It may not have seemed like good timing when we started, but a three-ring binder of notes, inspection reports and invoices attests to the progress we've made since just over two months ago, when, on September 2, I wrote on the first page: "Gave go-ahead to Wes." Wes is our general contractor. He builds fancy homes in new subdivisions. Houses you might tour in the annual Anchorage Parade of Homes. But he also orchestrates remodels. And when I say orchestrate, I mean that after living through the sequence of events that culminated in our windows and doors being installed last Friday, it reminded me of an orchestra conductor. In very slow motion.
Cue the excavator, framers, concrete cutters and pourers. Electricians, plumbers, roofers. Inspectors. How many people made their way to our house to help make the transformation? Everything must work in sequence. People must know their parts and be skilled at them. A half-day delay for a delivery or an inspection might mean no more work that day. No moving forward.
Over the peaceful quiet on those days, I could hear my own thoughts as I looked at the calendar; avoided watching weather forecasts. Many days I would repeat the phrase: it is what it is. No need to worry about what I can't control. Other days, when it was raining, I'd say to the crew, "at least it isn't snow." This must have been somewhat annoying, I realized, when the most sarcastic guy on the crew responded that I'd make a good supervisor. I was trying to stay optimistic for me more than for them.
Sometimes I'd wonder at the wisdom of beginning the project that, by Wes's schedule, would wind down at the end of October. Often Jon and I try to be away from Alaska in October. It's an unpredictable month (come to think of it, which month isn't?) It can be rainy, or it can be snowing. It can be in the single-digit temperatures. It can be icy. Windy. Gloomy.
But this year was different. Despite a late-September snowstorm that dropped wet snow across the lower Hillside area of Anchorage, the snow stayed away from most of the city. Until Sunday afternoon.
Now Jon and I are repeating a phrase that was becoming common at the house: we are so lucky. How did we get so lucky? When we started, it seemed our timing was all off. We were cutting too close, starting too late in the season. Then things began coming together: A corner of the house was being jacked up so the floors would be more level. Then things began falling apart: That gap under the garage door used to be a concrete block. We would need more foundation work. More excavating!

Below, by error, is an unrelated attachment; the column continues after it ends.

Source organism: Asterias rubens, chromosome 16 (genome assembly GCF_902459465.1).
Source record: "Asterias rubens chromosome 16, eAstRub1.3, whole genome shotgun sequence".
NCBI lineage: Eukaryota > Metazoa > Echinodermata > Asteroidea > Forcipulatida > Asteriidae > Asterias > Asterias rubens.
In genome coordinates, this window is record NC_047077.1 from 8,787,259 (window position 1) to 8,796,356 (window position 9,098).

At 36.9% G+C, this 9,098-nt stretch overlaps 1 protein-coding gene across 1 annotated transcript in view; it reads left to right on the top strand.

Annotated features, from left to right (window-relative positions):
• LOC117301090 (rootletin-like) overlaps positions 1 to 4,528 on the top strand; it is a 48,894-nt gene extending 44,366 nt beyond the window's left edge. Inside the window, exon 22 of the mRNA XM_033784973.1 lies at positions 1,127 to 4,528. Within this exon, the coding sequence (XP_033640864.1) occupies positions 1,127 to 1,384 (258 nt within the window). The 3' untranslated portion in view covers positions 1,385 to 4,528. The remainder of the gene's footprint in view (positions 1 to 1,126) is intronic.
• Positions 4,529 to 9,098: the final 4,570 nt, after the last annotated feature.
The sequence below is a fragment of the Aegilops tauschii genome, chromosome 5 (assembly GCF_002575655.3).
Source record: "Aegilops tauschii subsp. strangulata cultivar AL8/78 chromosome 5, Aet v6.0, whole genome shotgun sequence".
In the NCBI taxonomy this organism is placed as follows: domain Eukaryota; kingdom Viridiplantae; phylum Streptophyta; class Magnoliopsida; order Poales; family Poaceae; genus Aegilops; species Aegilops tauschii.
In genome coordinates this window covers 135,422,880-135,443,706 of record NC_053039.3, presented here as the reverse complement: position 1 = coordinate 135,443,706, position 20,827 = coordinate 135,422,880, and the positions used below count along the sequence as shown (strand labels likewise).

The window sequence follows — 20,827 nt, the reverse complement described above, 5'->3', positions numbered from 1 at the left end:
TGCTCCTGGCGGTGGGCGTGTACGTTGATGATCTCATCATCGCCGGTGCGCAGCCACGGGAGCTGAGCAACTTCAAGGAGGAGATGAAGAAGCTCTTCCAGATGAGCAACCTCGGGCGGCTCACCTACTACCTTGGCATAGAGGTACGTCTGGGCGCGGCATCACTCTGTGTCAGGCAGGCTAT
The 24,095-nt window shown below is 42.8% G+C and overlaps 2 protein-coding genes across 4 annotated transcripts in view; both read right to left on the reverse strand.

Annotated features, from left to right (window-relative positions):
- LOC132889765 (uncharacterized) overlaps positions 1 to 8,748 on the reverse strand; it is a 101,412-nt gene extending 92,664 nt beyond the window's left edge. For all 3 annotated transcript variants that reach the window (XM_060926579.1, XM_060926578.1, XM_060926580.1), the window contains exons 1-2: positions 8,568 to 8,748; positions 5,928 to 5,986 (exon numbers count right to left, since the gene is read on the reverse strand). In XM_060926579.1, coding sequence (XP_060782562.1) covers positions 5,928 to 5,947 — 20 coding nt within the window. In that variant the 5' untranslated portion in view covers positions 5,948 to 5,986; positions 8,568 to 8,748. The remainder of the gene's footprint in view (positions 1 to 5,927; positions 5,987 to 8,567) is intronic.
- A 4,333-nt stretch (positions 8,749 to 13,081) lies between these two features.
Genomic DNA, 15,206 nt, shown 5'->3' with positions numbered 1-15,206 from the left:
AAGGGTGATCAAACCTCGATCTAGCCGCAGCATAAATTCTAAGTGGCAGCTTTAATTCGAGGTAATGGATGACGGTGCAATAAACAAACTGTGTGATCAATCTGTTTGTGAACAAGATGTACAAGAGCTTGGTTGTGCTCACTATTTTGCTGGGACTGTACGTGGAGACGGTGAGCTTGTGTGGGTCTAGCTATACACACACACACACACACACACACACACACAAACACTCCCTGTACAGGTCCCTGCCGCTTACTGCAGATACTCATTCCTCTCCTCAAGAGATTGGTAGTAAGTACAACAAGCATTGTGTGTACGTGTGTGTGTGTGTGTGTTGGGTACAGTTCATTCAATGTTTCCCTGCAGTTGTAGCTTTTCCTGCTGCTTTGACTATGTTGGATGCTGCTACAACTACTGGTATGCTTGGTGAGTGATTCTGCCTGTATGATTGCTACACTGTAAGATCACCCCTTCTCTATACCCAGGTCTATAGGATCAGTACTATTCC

Any remodel will bring surprises. If you think about it, every day will bring surprises if we open our eyes to them. But a week’s setback and a little more added to the bill were not welcome surprises. The days got shorter as the month of October wore along. We were patient and did what we could to keep things organized. Do some of the work ourselves where we could. We watched the progress, even when it seemed very slow.
Waking Monday morning to around four inches of fresh snow on the ground, Jon and I again commented to each other about the luck of the timing. The luck that the roof was on before the rain came a few weeks ago. That the ground froze two days after the electric line (for which we had hand dug a 15 foot long trench, 30 inches deep) was buried and the day after the last concrete was poured. That last Tuesday we were able to spread a load of gravel on the driveway and get it compacted.
Jon spreading the gravel...
15 tons of gravel to level the driveway.
Who can explain luck? By our timing and our gut decision to go with the contractor who said he could have it done this fall, we sometimes wondered if we had made the wrong choice by starting so late. But as each day brought us closer to finishing this phase of our project, we kept the fingers crossed, thought about all the sunny days we had worked indoors, maybe having banked those days to have good weather this fall.
What started with a deck demolition on Labor Day ended last Friday, almost two months later with the window and door installations. Now, of course, our work continues: insulating, inspections, electrical and plumbing work. More inspections. Again, this was only phase 1. There’s lots still to do. But progress itself is something to be celebrated. We mark the milestones, then get back to work. So much to do.